BicycleSource Newsletter

A simple change in tire pressure can have a profound impact on the performance of a bike. Rolling resistance, traction, reliability and the feel of the ride can be transformed by changing the pressure by as little as ten pounds per square inch.

Road tires should be inflated to the recommended pressure on the sidewall, which minimizes rolling resistance and tire wear. If your favourite routes are rife with uneven pavement or cobblestones, or if you just can't get used to the jittery feel of a fully-inflated tire, then try ten to twenty psi lower. If you use much less pressure, you run the high risk of a flat from a bump pinching your tube. If you exceed the sidewall recommendation, your tire can separate from the rim as the wheel soaks in the heat from some heavy braking.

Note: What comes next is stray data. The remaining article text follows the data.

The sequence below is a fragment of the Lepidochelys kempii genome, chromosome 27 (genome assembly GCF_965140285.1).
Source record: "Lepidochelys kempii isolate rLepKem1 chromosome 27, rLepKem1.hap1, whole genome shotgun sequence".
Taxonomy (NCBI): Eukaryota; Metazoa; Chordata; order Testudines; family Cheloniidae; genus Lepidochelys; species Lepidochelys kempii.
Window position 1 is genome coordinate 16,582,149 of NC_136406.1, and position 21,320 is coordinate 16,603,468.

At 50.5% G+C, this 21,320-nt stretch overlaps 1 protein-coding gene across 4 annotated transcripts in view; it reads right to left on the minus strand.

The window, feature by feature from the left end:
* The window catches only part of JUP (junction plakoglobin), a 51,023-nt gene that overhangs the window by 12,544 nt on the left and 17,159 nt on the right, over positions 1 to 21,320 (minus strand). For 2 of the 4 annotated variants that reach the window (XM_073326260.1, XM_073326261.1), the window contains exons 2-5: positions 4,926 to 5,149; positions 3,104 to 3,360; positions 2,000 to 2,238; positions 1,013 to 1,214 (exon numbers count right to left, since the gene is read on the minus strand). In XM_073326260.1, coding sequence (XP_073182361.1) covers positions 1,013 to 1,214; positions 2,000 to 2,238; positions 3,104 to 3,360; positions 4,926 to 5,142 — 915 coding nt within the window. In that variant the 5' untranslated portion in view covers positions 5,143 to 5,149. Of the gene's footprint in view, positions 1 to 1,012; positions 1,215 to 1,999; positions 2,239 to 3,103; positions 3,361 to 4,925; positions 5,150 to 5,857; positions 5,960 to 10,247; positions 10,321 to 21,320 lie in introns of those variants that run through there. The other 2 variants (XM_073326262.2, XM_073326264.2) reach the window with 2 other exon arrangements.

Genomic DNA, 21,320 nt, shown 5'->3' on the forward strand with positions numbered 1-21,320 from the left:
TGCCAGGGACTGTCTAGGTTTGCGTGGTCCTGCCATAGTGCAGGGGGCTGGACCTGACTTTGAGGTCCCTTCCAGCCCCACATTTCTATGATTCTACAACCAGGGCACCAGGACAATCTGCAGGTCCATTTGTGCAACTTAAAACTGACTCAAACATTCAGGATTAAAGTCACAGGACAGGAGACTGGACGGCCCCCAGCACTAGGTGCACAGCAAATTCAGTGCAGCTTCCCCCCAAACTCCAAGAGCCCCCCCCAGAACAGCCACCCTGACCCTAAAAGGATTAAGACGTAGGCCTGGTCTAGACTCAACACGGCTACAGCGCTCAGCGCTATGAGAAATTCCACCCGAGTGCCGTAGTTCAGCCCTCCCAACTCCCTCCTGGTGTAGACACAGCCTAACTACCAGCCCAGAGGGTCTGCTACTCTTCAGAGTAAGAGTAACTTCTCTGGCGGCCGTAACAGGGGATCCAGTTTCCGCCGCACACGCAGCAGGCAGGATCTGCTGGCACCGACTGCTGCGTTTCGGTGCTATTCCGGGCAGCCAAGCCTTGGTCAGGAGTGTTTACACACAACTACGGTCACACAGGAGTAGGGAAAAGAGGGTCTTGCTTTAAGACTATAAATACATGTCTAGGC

The rules for mountain bike tires are a much less strict. Despite the astonishingly vague pressure guidelines on fat tires, you should try a pressure near the middle of the range, about 40 psi, and try changes. A higher pressure will make your tire rock hard, and should only be used if you're too cheap to buy a real bike for road riding. For the trails, a lower pressure will feel soft and squirmy, and give you the impression of being pulled backwards by the rolling resistance. Low pressures do increase traction, but they also increase the odds of getting a flat. Low pressures also make cornering unpredictable and not fun.
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